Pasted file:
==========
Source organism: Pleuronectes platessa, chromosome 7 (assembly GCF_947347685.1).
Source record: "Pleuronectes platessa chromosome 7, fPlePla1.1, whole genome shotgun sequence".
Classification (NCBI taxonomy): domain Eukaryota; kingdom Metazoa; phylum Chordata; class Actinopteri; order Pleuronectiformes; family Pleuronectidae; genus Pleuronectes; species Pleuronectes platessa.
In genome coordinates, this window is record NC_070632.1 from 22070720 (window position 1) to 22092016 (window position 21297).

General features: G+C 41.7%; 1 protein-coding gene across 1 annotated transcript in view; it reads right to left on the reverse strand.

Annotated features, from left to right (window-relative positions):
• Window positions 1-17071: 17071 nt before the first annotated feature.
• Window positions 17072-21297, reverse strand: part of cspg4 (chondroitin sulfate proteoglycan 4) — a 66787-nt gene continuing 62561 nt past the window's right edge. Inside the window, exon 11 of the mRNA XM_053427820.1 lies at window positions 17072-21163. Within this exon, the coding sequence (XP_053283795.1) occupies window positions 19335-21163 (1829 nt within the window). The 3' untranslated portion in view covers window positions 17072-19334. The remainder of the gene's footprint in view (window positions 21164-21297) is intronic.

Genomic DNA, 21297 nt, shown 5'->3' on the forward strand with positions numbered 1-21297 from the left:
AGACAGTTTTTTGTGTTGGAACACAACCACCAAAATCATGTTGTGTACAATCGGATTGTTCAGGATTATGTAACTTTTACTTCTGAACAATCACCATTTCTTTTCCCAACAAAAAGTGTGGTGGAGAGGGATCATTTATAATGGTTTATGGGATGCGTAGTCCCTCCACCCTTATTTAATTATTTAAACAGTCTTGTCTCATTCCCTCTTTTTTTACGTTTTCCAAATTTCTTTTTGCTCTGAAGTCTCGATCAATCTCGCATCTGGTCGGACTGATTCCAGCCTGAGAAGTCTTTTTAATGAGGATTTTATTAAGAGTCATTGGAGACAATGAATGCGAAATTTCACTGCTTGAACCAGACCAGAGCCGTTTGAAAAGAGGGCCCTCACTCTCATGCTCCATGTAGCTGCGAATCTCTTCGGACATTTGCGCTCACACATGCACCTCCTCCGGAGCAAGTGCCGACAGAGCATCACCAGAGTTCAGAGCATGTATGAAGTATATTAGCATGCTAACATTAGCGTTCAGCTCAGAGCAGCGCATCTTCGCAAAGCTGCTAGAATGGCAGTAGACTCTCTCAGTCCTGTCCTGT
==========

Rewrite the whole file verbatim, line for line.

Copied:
Source organism: Pleuronectes platessa, chromosome 7 (assembly GCF_947347685.1).
Source record: "Pleuronectes platessa chromosome 7, fPlePla1.1, whole genome shotgun sequence".
Classification (NCBI taxonomy): domain Eukaryota; kingdom Metazoa; phylum Chordata; class Actinopteri; order Pleuronectiformes; family Pleuronectidae; genus Pleuronectes; species Pleuronectes platessa.
In genome coordinates, this window is record NC_070632.1 from 22070720 (window position 1) to 22092016 (window position 21297).

General features: G+C 41.7%; 1 protein-coding gene across 1 annotated transcript in view; it reads right to left on the reverse strand.

Annotated features, from left to right (window-relative positions):
• Window positions 1-17071: 17071 nt before the first annotated feature.
• Window positions 17072-21297, reverse strand: part of cspg4 (chondroitin sulfate proteoglycan 4) — a 66787-nt gene continuing 62561 nt past the window's right edge. Inside the window, exon 11 of the mRNA XM_053427820.1 lies at window positions 17072-21163. Within this exon, the coding sequence (XP_053283795.1) occupies window positions 19335-21163 (1829 nt within the window). The 3' untranslated portion in view covers window positions 17072-19334. The remainder of the gene's footprint in view (window positions 21164-21297) is intronic.

Genomic DNA, 21297 nt, shown 5'->3' on the forward strand with positions numbered 1-21297 from the left:
AGACAGTTTTTTGTGTTGGAACACAACCACCAAAATCATGTTGTGTACAATCGGATTGTTCAGGATTATGTAACTTTTACTTCTGAACAATCACCATTTCTTTTCCCAACAAAAAGTGTGGTGGAGAGGGATCATTTATAATGGTTTATGGGATGCGTAGTCCCTCCACCCTTATTTAATTATTTAAACAGTCTTGTCTCATTCCCTCTTTTTTTACGTTTTCCAAATTTCTTTTTGCTCTGAAGTCTCGATCAATCTCGCATCTGGTCGGACTGATTCCAGCCTGAGAAGTCTTTTTAATGAGGATTTTATTAAGAGTCATTGGAGACAATGAATGCGAAATTTCACTGCTTGAACCAGACCAGAGCCGTTTGAAAAGAGGGCCCTCACTCTCATGCTCCATGTAGCTGCGAATCTCTTCGGACATTTGCGCTCACACATGCACCTCCTCCGGAGCAAGTGCCGACAGAGCATCACCAGAGTTCAGAGCATGTATGAAGTATATTAGCATGCTAACATTAGCGTTCAGCTCAGAGCAGCGCATCTTCGCAAAGCTGCTAGAATGGCAGTAGACTCTCTCAGTCCTGTCCTGT